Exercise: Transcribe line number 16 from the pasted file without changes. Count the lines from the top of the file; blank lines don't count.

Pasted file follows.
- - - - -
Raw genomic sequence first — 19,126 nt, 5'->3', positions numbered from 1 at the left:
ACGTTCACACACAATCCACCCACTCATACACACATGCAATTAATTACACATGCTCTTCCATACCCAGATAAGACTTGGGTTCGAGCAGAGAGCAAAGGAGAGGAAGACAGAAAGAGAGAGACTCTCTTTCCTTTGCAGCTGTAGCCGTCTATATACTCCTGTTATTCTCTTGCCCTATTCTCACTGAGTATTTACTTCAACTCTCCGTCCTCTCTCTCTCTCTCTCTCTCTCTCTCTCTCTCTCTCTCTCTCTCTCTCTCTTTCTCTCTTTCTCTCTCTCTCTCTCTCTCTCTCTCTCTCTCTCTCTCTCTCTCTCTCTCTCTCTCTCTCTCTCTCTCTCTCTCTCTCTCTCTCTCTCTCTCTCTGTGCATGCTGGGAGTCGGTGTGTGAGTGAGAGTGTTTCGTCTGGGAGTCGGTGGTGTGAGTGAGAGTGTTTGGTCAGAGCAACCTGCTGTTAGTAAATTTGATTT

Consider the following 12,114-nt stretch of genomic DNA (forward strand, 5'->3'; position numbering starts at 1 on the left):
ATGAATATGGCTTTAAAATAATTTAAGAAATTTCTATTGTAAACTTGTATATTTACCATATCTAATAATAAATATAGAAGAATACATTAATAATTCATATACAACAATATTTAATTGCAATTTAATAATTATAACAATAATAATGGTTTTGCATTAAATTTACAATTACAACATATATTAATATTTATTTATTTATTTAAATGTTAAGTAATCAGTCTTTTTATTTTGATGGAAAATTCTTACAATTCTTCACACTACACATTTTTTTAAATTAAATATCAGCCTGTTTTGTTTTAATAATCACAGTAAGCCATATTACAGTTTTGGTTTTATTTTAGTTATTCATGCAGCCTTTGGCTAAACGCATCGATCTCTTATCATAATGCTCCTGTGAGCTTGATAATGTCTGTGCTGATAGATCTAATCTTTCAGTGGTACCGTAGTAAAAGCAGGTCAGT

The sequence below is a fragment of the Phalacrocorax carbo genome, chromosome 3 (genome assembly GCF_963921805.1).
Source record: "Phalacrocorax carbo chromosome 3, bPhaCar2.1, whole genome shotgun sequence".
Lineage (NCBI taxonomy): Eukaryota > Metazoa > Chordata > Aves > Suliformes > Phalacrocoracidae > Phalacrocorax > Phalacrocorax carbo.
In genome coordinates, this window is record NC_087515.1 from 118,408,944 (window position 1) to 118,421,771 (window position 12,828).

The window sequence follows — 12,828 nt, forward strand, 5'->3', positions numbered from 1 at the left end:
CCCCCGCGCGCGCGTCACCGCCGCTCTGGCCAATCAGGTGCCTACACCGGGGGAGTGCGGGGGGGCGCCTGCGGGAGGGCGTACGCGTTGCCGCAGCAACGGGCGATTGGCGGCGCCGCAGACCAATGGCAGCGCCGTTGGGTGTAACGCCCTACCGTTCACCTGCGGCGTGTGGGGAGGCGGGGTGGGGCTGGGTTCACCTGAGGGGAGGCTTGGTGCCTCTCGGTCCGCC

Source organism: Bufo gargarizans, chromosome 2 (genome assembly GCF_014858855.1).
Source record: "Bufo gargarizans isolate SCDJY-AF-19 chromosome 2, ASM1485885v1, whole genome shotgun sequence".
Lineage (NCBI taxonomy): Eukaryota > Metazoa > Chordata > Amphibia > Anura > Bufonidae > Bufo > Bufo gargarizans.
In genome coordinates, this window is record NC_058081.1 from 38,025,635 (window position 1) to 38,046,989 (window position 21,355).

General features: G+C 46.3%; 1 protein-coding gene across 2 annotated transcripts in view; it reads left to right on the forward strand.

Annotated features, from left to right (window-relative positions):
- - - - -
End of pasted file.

Annotated features, from left to right (window-relative positions):